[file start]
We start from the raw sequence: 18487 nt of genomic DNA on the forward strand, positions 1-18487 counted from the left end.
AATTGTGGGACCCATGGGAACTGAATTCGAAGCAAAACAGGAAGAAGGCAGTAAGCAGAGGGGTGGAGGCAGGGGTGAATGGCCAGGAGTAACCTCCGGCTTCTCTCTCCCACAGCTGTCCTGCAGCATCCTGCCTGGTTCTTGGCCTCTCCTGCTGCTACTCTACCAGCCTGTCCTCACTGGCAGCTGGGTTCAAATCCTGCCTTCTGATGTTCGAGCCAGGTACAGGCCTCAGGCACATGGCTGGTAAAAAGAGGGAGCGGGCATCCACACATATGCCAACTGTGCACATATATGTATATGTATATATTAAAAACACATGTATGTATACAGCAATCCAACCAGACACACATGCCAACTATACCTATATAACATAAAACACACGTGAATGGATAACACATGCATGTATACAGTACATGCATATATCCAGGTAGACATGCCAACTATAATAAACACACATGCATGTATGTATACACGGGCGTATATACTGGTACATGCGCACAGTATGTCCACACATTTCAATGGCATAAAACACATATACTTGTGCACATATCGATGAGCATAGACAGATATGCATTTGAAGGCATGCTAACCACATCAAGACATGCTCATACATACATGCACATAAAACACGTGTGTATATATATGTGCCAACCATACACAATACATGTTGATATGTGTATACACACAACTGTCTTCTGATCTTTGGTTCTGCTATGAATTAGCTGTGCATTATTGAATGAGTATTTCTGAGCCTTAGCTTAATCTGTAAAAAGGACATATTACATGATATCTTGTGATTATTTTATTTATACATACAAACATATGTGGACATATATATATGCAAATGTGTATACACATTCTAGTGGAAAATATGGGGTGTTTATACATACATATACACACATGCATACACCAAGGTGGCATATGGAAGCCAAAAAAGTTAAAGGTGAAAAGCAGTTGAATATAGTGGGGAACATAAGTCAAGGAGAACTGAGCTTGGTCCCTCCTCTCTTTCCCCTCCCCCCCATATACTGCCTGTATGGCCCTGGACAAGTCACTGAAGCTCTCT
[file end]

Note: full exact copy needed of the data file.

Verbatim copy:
We start from the raw sequence: 18487 nt of genomic DNA on the forward strand, positions 1-18487 counted from the left end.
AATTGTGGGACCCATGGGAACTGAATTCGAAGCAAAACAGGAAGAAGGCAGTAAGCAGAGGGGTGGAGGCAGGGGTGAATGGCCAGGAGTAACCTCCGGCTTCTCTCTCCCACAGCTGTCCTGCAGCATCCTGCCTGGTTCTTGGCCTCTCCTGCTGCTACTCTACCAGCCTGTCCTCACTGGCAGCTGGGTTCAAATCCTGCCTTCTGATGTTCGAGCCAGGTACAGGCCTCAGGCACATGGCTGGTAAAAAGAGGGAGCGGGCATCCACACATATGCCAACTGTGCACATATATGTATATGTATATATTAAAAACACATGTATGTATACAGCAATCCAACCAGACACACATGCCAACTATACCTATATAACATAAAACACACGTGAATGGATAACACATGCATGTATACAGTACATGCATATATCCAGGTAGACATGCCAACTATAATAAACACACATGCATGTATGTATACACGGGCGTATATACTGGTACATGCGCACAGTATGTCCACACATTTCAATGGCATAAAACACATATACTTGTGCACATATCGATGAGCATAGACAGATATGCATTTGAAGGCATGCTAACCACATCAAGACATGCTCATACATACATGCACATAAAACACGTGTGTATATATATGTGCCAACCATACACAATACATGTTGATATGTGTATACACACAACTGTCTTCTGATCTTTGGTTCTGCTATGAATTAGCTGTGCATTATTGAATGAGTATTTCTGAGCCTTAGCTTAATCTGTAAAAAGGACATATTACATGATATCTTGTGATTATTTTATTTATACATACAAACATATGTGGACATATATATATGCAAATGTGTATACACATTCTAGTGGAAAATATGGGGTGTTTATACATACATATACACACATGCATACACCAAGGTGGCATATGGAAGCCAAAAAAGTTAAAGGTGAAAAGCAGTTGAATATAGTGGGGAACATAAGTCAAGGAGAACTGAGCTTGGTCCCTCCTCTCTTTCCCCTCCCCCCCATATACTGCCTGTATGGCCCTGGACAAGTCACTGAAGCTCTCT